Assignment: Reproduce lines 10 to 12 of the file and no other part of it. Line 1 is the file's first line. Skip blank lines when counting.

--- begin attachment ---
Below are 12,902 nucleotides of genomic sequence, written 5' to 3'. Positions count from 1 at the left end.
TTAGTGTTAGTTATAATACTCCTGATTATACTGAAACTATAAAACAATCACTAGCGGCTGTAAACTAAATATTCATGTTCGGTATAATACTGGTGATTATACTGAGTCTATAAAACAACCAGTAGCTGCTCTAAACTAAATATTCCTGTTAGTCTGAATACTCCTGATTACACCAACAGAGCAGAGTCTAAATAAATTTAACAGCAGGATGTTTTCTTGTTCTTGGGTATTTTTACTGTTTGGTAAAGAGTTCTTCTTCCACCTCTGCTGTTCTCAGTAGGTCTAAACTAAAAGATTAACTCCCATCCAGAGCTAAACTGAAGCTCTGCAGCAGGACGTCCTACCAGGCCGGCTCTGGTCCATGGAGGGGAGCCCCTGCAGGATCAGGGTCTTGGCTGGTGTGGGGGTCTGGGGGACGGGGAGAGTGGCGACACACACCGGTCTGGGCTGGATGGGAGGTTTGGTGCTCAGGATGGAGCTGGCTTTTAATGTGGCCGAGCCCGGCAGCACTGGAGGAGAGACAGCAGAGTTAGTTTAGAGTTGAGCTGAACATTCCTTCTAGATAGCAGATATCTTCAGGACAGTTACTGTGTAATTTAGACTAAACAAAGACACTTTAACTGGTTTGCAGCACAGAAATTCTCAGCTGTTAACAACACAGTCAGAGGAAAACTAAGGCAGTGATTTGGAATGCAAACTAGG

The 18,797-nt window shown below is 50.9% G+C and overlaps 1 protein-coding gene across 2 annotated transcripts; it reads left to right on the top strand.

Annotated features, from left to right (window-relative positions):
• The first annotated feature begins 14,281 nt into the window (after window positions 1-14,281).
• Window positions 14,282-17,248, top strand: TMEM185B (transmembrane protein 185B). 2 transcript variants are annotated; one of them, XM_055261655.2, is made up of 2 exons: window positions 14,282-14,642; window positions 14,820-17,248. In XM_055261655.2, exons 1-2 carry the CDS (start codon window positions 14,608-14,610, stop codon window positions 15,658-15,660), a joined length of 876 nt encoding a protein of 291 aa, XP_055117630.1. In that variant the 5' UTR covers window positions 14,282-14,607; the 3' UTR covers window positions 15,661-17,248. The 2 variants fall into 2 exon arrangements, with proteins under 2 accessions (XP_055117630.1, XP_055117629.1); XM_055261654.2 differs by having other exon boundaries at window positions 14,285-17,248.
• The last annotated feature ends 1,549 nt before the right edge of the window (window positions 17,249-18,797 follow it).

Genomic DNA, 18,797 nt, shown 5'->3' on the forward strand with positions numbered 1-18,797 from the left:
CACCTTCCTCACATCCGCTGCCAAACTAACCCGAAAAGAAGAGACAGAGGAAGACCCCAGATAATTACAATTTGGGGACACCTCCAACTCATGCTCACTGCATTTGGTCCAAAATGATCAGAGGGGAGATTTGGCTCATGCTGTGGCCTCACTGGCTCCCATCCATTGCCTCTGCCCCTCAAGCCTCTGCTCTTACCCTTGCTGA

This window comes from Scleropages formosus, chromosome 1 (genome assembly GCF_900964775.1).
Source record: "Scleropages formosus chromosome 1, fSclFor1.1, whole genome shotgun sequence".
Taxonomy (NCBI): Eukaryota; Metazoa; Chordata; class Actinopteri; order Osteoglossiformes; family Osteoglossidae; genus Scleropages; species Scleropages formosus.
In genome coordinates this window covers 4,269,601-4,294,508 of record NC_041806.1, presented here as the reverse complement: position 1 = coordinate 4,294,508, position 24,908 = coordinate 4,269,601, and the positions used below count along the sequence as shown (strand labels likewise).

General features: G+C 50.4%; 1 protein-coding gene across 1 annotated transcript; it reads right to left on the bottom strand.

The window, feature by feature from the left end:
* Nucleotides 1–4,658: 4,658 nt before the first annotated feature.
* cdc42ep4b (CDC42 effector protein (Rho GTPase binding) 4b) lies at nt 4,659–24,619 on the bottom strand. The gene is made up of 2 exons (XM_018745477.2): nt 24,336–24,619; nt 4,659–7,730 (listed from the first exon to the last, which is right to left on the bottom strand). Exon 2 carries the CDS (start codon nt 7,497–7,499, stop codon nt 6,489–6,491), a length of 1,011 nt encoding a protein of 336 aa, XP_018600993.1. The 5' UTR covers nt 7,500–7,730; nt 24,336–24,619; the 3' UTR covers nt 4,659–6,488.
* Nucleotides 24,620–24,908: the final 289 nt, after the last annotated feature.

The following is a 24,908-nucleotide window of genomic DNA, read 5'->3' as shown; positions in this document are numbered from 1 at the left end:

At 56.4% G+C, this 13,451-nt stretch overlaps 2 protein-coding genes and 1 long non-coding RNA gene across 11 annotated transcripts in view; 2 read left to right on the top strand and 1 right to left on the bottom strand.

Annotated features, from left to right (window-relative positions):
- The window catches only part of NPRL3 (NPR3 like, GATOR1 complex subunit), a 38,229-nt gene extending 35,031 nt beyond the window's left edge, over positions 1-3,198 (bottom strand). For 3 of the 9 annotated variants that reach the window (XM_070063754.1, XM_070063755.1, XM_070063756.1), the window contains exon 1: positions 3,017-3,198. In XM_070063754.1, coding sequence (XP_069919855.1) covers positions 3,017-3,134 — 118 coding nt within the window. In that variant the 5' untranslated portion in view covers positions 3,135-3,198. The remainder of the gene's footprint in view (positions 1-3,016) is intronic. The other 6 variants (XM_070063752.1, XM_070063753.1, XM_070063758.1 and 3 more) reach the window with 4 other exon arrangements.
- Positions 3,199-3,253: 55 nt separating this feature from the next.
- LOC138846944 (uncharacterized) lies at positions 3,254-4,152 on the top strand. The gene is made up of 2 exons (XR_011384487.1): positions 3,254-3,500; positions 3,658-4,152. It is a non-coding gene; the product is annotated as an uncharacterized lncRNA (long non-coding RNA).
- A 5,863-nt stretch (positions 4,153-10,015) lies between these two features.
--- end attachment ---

This window comes from Scleropages formosus, chromosome 1 (genome assembly GCF_900964775.1).
Source record: "Scleropages formosus chromosome 1, fSclFor1.1, whole genome shotgun sequence".
Taxonomy (NCBI): Eukaryota; Metazoa; Chordata; class Actinopteri; order Osteoglossiformes; family Osteoglossidae; genus Scleropages; species Scleropages formosus.